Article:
Motoette -in forward motion

Pit lane penance for Rossi at Aragon

Motorland Aragon MotoGP Post Race Review: 

Wow is the best way to describe Sunday’s race at Motorland Aragon with an exuberant start which lead Repsol Honda’s Casey Stoner to the center podium for the 8th time this season and a 100th win for his team. Teammate, Dani Pedrosa in his classic modest resilience, kept a beautiful consistent pace, placing him in second in the parc ferme and keeping his promise to the fans, was Yamaha’s Jorge Lorenzo, rounding it off in third.

The 14th round at Motorland Aragon started off with a slight inconvenience on Friday when the second free practice round was cancelled, due to a downed power transformer causing a blackout at the Spanish circuit. Technical officials tried to rectify the problem, but had no luck and the remaining sessions in all classes had to be cancelled for safety reasons.

Saturday’s practice rounds were granted an additional 75 minutes to make up for the time loss from Friday’s power failure, so the boys could play catch up from the odd occurrence.

Ducati’s Valentino Rossi was not so fortunate after he went down in a minor crash during the qualifying practice, using up his 6th and final engine for the season. The good-natured Italian took it in stride and opted to start 10 seconds behind in the pit lane on race day. The resourceful Ducati team managed to bolt the new nonconforming 7th engine into Rossi’s prototype aluminum chassis, choosing to take the penalty at Aragon rather than Motegi in October.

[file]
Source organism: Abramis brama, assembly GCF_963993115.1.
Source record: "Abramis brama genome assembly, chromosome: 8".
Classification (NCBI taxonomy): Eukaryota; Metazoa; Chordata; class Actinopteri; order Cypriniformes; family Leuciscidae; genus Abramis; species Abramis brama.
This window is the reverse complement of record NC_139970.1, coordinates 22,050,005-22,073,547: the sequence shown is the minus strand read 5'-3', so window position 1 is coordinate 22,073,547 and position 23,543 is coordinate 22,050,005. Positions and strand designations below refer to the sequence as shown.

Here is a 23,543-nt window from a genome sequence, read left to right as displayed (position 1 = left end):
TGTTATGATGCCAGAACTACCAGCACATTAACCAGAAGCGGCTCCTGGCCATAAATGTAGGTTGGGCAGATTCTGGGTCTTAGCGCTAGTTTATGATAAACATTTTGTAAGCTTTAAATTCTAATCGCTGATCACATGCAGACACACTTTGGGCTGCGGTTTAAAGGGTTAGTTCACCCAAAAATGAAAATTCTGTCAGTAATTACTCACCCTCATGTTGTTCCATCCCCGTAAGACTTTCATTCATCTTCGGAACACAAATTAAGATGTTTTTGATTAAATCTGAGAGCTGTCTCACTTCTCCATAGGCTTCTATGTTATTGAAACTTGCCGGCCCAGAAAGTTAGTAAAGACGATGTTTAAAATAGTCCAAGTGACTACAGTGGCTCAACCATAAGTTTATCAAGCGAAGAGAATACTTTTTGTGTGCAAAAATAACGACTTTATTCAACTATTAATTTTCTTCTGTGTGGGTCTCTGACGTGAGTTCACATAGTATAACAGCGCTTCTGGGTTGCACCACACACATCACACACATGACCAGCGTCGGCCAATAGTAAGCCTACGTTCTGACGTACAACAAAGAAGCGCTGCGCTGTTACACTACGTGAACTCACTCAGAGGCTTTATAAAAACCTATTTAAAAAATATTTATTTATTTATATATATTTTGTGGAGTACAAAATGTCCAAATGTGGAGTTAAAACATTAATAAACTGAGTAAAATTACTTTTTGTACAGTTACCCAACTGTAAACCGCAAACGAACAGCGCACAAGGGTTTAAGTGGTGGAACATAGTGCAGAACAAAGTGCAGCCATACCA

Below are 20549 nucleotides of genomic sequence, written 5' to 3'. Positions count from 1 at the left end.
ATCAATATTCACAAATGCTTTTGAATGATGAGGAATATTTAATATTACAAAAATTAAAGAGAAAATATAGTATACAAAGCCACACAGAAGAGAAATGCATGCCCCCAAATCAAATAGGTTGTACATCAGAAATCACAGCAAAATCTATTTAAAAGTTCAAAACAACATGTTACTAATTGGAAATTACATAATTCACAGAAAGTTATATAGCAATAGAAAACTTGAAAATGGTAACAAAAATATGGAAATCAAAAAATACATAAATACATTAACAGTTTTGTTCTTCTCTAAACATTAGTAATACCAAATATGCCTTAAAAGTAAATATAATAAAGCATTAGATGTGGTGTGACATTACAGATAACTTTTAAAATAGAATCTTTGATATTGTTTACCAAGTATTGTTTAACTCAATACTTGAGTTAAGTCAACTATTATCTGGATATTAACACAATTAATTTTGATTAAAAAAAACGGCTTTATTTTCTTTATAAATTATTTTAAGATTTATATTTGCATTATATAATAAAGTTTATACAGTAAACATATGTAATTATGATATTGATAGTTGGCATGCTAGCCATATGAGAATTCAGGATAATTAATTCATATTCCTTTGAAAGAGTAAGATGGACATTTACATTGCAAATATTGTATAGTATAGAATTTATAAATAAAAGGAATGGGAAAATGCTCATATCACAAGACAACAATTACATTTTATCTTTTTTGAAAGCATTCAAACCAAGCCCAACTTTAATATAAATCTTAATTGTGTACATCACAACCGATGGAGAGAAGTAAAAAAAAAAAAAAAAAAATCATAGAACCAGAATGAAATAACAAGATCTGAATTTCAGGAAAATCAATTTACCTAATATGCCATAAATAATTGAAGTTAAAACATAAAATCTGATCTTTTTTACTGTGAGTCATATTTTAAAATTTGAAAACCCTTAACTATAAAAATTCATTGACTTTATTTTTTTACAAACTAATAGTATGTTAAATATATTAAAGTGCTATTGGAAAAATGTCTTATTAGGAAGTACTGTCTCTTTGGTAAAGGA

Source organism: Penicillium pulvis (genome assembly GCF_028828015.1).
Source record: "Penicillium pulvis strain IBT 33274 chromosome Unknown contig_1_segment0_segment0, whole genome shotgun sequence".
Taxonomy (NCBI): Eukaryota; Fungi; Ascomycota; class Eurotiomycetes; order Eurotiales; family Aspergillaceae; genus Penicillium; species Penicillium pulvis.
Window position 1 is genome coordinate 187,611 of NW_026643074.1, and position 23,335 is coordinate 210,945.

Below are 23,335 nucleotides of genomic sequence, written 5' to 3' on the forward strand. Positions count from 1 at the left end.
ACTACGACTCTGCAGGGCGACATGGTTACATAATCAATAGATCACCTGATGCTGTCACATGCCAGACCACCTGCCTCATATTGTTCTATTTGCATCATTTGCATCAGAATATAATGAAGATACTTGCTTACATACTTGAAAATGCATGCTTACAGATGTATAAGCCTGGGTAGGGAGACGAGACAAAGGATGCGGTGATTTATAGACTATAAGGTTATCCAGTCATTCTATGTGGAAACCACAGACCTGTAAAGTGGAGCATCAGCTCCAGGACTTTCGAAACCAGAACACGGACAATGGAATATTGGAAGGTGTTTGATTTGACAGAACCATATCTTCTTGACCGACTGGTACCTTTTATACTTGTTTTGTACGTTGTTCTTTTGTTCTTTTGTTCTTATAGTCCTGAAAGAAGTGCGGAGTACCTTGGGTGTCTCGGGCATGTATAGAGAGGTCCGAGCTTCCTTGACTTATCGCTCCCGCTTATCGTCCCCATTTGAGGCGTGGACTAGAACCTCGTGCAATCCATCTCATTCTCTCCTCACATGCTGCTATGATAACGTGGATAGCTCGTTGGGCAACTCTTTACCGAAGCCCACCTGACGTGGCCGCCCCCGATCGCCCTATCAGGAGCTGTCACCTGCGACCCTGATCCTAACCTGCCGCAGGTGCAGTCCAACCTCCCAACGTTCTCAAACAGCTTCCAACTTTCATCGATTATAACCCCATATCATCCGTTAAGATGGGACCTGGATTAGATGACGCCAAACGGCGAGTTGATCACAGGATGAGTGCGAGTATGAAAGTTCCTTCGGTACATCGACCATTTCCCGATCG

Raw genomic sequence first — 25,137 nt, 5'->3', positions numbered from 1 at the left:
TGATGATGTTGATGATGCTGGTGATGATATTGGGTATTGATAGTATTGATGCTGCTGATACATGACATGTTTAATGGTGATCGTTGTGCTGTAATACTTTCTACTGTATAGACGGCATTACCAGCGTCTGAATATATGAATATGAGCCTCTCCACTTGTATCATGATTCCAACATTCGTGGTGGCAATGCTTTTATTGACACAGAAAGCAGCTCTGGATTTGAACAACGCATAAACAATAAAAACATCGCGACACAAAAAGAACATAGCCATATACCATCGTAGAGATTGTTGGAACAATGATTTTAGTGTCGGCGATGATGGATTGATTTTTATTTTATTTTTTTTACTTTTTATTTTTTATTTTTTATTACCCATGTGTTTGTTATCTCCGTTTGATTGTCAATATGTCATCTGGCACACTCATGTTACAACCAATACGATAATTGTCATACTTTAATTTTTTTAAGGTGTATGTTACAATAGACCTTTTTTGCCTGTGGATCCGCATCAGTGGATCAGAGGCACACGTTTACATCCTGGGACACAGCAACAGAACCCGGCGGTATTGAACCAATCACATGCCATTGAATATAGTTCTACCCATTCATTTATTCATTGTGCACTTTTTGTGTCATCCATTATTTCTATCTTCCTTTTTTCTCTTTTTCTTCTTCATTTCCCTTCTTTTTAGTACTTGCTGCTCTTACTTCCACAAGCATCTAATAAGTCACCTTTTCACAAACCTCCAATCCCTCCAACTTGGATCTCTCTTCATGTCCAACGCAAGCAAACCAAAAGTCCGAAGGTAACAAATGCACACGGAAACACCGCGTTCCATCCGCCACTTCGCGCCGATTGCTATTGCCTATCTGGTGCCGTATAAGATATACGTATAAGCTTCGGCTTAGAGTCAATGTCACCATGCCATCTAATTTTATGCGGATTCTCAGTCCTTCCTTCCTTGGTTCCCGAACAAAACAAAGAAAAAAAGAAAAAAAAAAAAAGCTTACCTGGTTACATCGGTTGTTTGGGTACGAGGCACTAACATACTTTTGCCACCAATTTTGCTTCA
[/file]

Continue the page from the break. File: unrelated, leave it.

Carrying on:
Under cool cloudy skies, the immediate 23 lap start off the grid was intense with Pedrosa and Stoner briefly out in front barely touching fairings as Yamaha’s Ben Spies whizzed by the two riders. But, before the first lap was completed, Stoner and Pedrosa passed the American like he was standing still, never to regain his front position again.

By the second tight corner, Cardion ab Motoracing’s Karel Abraham went into the gravel giving Pramac’s Randy de Puniet, who was right behind, nowhere to go. The historical Frenchman was able to keep his composure and reenter the track in last place and in the end crossed the finish line in 11th.  Almost simultaneously, Repsol Honda’s Andrea Dovizioso went down at turn three, ejecting him prematurely from the race.

As Stoner and Pedrosa started to isolate themselves from the procession just behind, San Carlo Honda Grisini’s Marco Simoncelli tilted his helmet down and set aim for his targets ahead, Spies and Lorenzo. With Ducati’s Nicky Hayden on his tail, Simoncelli kept his cool and passed Lorenzo in perfect form in the third lap, giving him a clear shot at Spies and another sweet taste for the podium in third.